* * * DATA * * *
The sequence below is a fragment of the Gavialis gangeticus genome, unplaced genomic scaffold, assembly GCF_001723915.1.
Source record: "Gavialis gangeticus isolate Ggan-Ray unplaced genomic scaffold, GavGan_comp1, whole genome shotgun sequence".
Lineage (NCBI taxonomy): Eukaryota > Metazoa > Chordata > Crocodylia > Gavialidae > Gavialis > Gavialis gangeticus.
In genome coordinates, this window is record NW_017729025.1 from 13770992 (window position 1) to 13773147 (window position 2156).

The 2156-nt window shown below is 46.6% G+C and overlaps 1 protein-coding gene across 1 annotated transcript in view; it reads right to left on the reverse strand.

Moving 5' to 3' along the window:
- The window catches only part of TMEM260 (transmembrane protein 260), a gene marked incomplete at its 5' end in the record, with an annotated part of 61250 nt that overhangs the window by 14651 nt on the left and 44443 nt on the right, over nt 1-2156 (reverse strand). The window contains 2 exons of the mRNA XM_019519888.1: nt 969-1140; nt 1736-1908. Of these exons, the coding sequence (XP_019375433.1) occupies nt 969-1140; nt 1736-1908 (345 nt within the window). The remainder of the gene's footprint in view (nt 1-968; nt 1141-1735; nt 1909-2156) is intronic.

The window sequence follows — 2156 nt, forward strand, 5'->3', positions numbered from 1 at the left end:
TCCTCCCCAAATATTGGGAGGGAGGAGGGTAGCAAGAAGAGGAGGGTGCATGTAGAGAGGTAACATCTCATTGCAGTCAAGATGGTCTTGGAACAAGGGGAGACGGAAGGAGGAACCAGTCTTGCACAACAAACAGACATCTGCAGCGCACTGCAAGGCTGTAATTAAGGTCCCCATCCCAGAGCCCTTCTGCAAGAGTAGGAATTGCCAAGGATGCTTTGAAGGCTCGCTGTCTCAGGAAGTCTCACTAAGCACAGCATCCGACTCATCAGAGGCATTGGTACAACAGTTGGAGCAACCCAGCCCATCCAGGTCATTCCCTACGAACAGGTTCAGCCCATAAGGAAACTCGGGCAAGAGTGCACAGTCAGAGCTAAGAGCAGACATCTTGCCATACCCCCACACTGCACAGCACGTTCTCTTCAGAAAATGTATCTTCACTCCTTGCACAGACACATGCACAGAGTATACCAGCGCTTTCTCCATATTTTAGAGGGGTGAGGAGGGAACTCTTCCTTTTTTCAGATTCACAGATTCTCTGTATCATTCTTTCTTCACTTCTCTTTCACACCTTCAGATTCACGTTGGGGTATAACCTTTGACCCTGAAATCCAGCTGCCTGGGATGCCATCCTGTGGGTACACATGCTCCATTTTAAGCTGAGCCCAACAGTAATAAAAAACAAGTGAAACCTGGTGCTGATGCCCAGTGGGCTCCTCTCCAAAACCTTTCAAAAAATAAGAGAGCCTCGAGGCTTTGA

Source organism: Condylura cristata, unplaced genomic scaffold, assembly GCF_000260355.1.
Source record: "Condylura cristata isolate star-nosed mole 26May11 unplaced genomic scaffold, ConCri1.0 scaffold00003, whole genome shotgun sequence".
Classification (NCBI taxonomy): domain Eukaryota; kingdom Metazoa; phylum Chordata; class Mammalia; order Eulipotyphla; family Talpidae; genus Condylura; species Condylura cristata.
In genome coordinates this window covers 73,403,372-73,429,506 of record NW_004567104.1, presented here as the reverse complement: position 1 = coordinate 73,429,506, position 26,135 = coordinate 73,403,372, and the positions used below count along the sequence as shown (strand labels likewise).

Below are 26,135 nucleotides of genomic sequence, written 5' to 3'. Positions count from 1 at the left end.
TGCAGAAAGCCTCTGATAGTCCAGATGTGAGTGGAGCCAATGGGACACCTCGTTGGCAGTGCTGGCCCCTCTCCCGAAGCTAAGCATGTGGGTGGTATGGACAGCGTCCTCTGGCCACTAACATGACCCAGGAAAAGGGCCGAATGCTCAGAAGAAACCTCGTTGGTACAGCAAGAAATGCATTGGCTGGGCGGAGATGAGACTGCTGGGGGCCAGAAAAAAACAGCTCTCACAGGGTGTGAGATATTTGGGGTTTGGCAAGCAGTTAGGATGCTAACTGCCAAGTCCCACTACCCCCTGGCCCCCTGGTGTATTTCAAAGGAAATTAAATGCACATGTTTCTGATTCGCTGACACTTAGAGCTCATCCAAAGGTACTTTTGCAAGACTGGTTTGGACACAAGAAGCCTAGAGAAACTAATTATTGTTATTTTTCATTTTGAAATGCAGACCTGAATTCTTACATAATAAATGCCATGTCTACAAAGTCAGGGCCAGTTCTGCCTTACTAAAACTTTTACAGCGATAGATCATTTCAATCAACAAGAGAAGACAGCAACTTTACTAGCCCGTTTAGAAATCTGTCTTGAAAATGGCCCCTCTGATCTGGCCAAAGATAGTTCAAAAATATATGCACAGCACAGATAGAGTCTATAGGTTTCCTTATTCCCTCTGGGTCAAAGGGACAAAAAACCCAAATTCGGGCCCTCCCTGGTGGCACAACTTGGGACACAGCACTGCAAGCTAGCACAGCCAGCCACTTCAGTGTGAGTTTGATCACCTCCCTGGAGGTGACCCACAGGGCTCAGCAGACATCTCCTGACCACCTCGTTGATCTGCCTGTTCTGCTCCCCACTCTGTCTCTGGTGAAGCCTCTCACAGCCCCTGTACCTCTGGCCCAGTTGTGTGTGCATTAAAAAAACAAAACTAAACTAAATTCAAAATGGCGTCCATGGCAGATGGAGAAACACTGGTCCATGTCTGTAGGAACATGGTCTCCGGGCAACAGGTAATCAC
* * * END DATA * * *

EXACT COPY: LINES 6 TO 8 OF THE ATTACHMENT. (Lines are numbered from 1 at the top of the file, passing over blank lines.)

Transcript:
Moving 5' to 3' along the window:
- The window catches only part of TMEM260 (transmembrane protein 260), a gene marked incomplete at its 5' end in the record, with an annotated part of 61250 nt that overhangs the window by 14651 nt on the left and 44443 nt on the right, over nt 1-2156 (reverse strand). The window contains 2 exons of the mRNA XM_019519888.1: nt 969-1140; nt 1736-1908. Of these exons, the coding sequence (XP_019375433.1) occupies nt 969-1140; nt 1736-1908 (345 nt within the window). The remainder of the gene's footprint in view (nt 1-968; nt 1141-1735; nt 1909-2156) is intronic.

The window sequence follows — 2156 nt, forward strand, 5'->3', positions numbered from 1 at the left end: